The Long and Short
Adding value by moving from ‘AA’ to ’A’ credits
Meredith Contente | October 27, 2023
This document is intended for institutional investors and is not subject to all of the independence and disclosure standards applicable to debt research reports prepared for retail investors.
The incremental spread and yield picked up by moving from ‘AA’ debt to ‘A’ remains at historic highs. The pick-up is greater than moving from ‘A’ debt to ‘BBB,’ marking an interesting time for investors. Looking at the consumer sector, a swap out of Colgate Palmolive Company (CL: Aa3/AA- (n)) into The Hershey Company (HSY: A1/A) is an attractive move into a credit with both stronger margin and credit profiles. With demand for duration still strong, a swap in the 20-year part of the curve adds roughly 54 bp in g-spread, exceeding the 52 bp added by moving from the average ‘AA’ to ‘A’ credit.
Both HSY and CL have solid balance sheets, but there are some differences (Exhibit 1).
Exhibit 1. CL to HSY LTM Comparison
HSY growth outpaces CL
Both HSY and CL have delivered solid top line growth since the pandemic began, but HSY has been outpacing CL on a percentage basis. Over the last 12 months, CL posted revenue growth of 7.9% compared to 10.6% growth at HSY. In fact, HSY posted double-digit top line growth over the past two years relative to CL’s mid-single digit growth rate. While consensus estimates put full-year revenue growth for CL at a strong 7.4%, HSY is still expected to outpace CL at 7.9%.
Drilling down further, from fiscal 2021 to now, CL has seen 200 bp of EBITDA margin contraction. This compares to nearly 140 bp of EBITDA margin expansion at HSY. HSY is estimated to end fiscal 2023 with an EBITDA margin of 27.5%, 380 bp higher than CL margin estimate of 23.7%. CL’s margins have contracted to a point that they now trail peer Proctor and Gamble (PG – Aa3/AA-). HSY’s stronger margin profile is also reflected in free cash flow conversion as the ratio of free cash flow to sales over the last 12 months was 14.6%, relative to 13.3% at CL.
HSY maintains stronger credit profile
CL’s leverage has been high for the current ratings due to elevated debt levels which were used to fund acquisitions and shareholder remuneration. CL’s leverage had been tracking above 2.0x for most of 2023 but was reduced by three ticks to 1.9x (including S&P adjustments) in the third quarter. S&P has a 2.0x threshold for CL’s current ratings. This compares to S&P adjusted total leverage of 1.5x at HSY. S&P forecasts that CL will end fiscal 2023 with leverage closer to 2.0x, which will remain above HSY’s leverage level. HSY targets leverage in the 1.5x to 2.0x area and S&P has forecasted HSY’s leverage to fall to the 1.5x level by year-end as management remains committed to reducing leverage with free cash flow. HSY hit that target in fiscal 3Q and is forecast to maintain leverage at the low end of it target range.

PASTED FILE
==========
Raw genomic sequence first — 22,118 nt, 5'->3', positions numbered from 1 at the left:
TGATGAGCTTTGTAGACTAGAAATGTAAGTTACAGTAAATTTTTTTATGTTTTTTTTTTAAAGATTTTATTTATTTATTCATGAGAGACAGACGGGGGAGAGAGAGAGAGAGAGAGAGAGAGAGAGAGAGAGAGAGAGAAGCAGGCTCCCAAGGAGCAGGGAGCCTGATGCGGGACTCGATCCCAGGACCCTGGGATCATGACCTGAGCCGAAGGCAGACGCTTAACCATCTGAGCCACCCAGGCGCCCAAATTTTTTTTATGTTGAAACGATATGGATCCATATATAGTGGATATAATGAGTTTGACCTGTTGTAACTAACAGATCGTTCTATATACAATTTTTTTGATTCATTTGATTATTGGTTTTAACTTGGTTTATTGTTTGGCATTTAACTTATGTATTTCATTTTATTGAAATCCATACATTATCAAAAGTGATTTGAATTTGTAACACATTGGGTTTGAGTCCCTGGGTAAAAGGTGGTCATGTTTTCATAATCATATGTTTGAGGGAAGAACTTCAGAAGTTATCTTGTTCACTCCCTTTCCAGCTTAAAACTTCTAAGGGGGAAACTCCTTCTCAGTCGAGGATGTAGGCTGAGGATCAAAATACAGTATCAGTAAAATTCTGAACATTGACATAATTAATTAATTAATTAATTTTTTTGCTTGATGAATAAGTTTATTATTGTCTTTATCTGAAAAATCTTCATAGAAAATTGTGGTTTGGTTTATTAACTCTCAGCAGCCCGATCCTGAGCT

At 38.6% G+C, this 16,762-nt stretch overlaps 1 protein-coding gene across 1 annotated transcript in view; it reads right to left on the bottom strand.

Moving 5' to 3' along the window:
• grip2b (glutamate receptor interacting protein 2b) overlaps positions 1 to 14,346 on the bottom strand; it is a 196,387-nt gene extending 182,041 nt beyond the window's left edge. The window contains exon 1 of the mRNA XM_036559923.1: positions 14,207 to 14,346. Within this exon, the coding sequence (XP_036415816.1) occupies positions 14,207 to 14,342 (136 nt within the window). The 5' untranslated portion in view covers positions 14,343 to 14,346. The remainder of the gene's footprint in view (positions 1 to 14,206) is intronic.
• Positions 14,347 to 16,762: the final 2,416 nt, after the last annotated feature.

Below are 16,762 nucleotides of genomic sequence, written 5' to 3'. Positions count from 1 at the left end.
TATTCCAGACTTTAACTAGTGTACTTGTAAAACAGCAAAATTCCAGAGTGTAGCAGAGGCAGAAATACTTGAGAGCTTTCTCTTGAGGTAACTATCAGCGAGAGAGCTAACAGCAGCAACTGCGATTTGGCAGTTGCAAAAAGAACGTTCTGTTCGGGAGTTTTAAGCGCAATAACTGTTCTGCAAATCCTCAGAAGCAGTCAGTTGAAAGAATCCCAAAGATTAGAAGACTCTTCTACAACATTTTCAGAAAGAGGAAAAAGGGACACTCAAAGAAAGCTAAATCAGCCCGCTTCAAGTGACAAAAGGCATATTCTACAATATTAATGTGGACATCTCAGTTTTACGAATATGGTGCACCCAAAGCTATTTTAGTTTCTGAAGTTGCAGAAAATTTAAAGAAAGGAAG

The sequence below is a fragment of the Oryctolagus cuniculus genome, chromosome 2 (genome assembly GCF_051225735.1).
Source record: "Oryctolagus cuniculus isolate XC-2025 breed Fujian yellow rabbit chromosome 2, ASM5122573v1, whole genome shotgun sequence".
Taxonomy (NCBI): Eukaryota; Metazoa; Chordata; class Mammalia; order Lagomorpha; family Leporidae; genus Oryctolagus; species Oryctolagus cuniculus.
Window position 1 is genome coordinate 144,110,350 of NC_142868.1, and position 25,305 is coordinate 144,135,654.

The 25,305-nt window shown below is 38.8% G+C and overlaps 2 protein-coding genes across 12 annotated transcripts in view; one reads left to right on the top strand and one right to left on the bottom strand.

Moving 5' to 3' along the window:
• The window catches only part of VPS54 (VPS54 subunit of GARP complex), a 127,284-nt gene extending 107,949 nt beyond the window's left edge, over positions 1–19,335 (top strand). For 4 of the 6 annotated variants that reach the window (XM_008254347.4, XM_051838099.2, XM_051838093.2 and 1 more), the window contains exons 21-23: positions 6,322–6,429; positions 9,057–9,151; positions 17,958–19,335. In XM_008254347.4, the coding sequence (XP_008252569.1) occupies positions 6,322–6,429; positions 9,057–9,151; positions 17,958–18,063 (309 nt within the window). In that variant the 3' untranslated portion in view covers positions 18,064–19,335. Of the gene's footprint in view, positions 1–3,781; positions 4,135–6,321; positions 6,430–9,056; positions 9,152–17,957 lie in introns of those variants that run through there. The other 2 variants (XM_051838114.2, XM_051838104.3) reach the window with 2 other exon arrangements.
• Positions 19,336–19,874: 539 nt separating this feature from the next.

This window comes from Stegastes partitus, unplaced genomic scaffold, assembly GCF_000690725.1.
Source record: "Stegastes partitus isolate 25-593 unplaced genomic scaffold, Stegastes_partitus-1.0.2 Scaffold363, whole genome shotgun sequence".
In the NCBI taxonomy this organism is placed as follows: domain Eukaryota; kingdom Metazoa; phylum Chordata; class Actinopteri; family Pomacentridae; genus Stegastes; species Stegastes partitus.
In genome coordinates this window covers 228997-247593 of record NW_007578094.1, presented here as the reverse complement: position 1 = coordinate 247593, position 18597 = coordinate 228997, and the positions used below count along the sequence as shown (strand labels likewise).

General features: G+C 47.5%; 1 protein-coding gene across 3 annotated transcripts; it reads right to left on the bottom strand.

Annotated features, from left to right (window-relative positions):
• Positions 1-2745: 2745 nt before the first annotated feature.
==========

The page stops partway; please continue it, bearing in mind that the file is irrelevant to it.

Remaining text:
Additionally, CL’s higher leverage for the rating has earned it a negative outlook by S&P. The agency has noted that it could look to lower the rating if leverage were to remain above 2.0x. Furthermore, S&P cites CL’s margin contraction as concerning as the company has been unable to offset higher inflation and competition with increased pricing. While CL was able to post margin expansion in fiscal 3Q, any softening of the consumer could thwart any further expansion.
HSY reiterates full-year guidance
HSY’s fiscal third quarter results came in ahead of expectations, despite fears of volume declines given higher pricing across food companies. HSY witnessed solid strength in the US market which, particularly Confectionary, which represents over 80% of the top line. North American confection shipments were up 10% in the quarter. Furthermore, volumes were better than anticipated due to timing shifts of seasonal items. Adjusted gross profit witnessed 18% growth in the quarter, translating to a gross margin of 44.9%. The adjusted gross margin came in 110 bp ahead of consensus estimates.
Given the better-than-expected quarter, HSY reaffirmed full-year guidance. Net sales are expected to be up 8% while adjusted EPS is still forecast to growth in the 11% to 12% range. This puts adjusted EPS for the year in a range of $9.46 to $9.54. HSY is expecting capital expenditures to be in the $800 million to $850 million range. This is up from the $520 million capex spend in 2022 as the company increases core confections capacity and upgrades its Enterprise Resource Planning system across the company.
CL Increases sales and EPS guidance
CL’s better-than-expected third quarter sales prompted the company to increase its sales guidance for the year. CL now expects net sales growth to be in the 6% to 8% range, up from 5% to 8%. CL also increased its organic sales growth guidance to the 7% to 8% range, up from 5% to 7%. CL is still forecasting gross margin expansion for the year but did not provide specific guidance. Additionally, CL increased its non-GAAP EPS growth guidance to high-single digits, up from mid-single digit growth.